Perhaps to no one’s surprise, CBS isn’t running any advertising for the movie.
Okay, fair enough. That said, other TV networks have had no problem airing the film’s advertising.
From Oct. 2 through Oct. 19, its ad spend amounted to $409,712, according to iSpot.tv -- with more than half being aired on NBC, some $226,891. TBS had $58,147 worth of advertising; Headline News, $21,901; Comedy Central, $21,901; and ABC, $17, 235.
On “60 Minutes II” in 2004, a story questioned whether President George W. Bush received preferential treatment during his stint in the Texas Air National Guard in the late 1960s and early ‘70s. The source came from memos which could not be authenticated. This led to the firing of producer Mary Mapes, while network anchor Dan Rather resigned.
Perhaps some insight comes from one of the film producers, who said: “The events depicted in ‘Truth’ are still vigorously debated, and that’s a good thing.” For her part, Mapes has acknowledged that she made mistakes. The movie also focuses on the mistakes.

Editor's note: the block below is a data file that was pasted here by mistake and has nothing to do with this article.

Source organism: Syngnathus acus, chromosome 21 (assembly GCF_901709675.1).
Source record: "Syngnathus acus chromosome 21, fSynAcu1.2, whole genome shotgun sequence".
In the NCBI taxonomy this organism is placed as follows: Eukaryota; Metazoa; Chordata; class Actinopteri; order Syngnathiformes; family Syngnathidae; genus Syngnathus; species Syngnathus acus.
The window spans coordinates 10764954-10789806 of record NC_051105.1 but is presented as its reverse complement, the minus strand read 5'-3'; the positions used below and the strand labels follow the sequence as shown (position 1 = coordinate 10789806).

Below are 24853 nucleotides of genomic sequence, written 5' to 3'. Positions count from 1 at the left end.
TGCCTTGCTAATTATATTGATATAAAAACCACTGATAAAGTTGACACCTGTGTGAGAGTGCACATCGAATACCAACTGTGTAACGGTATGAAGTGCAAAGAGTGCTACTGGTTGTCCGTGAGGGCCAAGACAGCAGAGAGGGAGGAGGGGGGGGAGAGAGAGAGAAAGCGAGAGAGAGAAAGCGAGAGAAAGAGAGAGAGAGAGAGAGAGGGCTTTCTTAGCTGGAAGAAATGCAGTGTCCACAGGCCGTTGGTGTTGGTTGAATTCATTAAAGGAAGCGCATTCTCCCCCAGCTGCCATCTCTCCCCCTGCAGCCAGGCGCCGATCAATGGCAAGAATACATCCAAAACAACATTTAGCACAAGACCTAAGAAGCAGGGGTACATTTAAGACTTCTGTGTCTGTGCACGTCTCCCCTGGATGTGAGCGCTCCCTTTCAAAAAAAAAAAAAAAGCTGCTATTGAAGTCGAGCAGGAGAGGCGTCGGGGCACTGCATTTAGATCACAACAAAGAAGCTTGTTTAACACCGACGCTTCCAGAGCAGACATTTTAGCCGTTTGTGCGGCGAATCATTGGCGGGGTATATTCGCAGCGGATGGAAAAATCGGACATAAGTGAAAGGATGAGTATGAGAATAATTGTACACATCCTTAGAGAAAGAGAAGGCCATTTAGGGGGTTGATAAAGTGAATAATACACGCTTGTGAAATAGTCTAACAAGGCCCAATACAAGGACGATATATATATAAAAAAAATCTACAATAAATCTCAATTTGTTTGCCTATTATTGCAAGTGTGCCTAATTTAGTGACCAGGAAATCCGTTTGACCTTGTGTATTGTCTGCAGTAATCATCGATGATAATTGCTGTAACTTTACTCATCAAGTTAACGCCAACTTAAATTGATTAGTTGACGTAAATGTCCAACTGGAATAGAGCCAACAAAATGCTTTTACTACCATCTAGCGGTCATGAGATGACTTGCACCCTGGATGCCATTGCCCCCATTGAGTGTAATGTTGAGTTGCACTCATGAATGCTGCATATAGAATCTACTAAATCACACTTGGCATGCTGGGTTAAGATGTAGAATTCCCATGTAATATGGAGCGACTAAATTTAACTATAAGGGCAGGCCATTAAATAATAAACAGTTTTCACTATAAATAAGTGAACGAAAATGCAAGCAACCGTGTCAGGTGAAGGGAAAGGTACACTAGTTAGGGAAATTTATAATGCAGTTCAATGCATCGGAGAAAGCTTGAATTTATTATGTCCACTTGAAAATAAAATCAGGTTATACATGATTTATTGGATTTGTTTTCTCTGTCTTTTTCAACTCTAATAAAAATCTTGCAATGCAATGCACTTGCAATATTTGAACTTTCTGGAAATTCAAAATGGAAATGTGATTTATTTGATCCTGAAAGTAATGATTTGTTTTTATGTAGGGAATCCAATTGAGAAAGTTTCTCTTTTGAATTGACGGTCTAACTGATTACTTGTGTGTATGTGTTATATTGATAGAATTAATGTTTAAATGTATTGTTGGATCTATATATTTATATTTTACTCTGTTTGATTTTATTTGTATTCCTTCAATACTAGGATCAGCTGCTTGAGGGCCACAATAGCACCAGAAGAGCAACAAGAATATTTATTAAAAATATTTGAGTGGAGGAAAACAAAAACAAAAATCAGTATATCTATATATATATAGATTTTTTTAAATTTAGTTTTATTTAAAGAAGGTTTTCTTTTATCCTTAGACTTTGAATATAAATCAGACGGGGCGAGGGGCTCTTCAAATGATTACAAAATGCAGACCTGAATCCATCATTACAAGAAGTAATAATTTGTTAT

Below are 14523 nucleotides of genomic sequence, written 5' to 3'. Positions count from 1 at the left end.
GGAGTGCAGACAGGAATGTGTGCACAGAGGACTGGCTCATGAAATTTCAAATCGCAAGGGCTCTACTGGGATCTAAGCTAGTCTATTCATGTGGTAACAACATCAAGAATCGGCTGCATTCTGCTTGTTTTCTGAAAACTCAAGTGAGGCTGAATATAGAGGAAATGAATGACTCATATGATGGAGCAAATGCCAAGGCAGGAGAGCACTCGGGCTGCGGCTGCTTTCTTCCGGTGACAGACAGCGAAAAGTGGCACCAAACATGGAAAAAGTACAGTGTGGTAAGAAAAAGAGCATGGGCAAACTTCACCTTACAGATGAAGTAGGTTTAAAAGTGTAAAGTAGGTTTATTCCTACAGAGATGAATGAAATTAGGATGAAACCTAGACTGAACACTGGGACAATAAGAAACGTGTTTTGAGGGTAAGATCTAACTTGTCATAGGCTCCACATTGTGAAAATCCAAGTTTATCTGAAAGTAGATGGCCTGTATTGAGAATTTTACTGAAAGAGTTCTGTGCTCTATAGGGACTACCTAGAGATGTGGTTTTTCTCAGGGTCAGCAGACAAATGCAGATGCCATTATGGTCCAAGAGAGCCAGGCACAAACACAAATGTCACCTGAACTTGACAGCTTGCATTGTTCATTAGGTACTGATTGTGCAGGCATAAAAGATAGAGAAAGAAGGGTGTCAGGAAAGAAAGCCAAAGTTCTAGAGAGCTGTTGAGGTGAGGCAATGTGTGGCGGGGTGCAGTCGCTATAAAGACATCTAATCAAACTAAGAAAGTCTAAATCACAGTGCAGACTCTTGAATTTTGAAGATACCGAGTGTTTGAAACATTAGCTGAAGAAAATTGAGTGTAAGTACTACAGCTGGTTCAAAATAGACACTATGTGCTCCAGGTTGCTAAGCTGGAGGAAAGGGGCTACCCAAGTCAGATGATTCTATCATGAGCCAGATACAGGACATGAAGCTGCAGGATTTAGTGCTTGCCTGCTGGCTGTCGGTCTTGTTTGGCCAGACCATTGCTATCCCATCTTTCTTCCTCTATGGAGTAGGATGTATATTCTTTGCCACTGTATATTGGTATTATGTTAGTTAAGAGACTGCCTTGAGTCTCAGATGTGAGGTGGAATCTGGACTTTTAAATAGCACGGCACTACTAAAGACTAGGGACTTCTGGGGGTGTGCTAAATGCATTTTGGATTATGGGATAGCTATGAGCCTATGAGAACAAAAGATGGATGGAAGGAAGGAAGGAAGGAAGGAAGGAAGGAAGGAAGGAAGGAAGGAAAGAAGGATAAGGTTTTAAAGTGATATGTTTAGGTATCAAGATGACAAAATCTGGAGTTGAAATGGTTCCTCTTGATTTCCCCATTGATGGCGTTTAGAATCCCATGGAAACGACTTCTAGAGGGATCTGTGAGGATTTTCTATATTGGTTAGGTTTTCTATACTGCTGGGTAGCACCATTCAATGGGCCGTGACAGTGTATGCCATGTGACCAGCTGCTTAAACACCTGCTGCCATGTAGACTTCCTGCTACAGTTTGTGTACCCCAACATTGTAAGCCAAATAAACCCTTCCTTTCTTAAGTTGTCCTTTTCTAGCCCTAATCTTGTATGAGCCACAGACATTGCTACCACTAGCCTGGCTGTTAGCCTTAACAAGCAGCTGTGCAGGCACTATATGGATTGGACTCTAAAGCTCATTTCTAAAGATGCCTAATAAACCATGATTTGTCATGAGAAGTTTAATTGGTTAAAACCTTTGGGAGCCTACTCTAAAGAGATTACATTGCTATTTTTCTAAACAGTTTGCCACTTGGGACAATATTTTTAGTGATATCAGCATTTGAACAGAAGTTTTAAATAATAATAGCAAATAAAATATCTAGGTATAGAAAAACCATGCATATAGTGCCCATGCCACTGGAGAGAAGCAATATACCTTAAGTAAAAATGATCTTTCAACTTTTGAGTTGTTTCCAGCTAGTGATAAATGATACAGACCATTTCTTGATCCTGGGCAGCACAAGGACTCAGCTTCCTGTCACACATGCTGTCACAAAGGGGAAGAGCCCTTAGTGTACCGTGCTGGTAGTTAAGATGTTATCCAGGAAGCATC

In one video trailer for “Truth,” the advertising doesn’t mention CBS. The underlying message seems to tell a potential audience: Even if the journalism went wrong, we should still be looking for the truth.
Sony and its media agency wanted to get this message on key CBS News programs including “60 Minutes”and the “CBS Evening News, and “CBS This Morning” -- as well as “The Late Show with Stephen Colbert.”
But you have to wonder just what Sony, and its media agency, truly expected after that media buying call to CBS.
For its part, CBS is doing what other big companies would be doing -- protecting the CBS News brand, as well as keeping up the morale of current CBS News employees.
Right now, there’s a story to tell -- from someone’s point of view.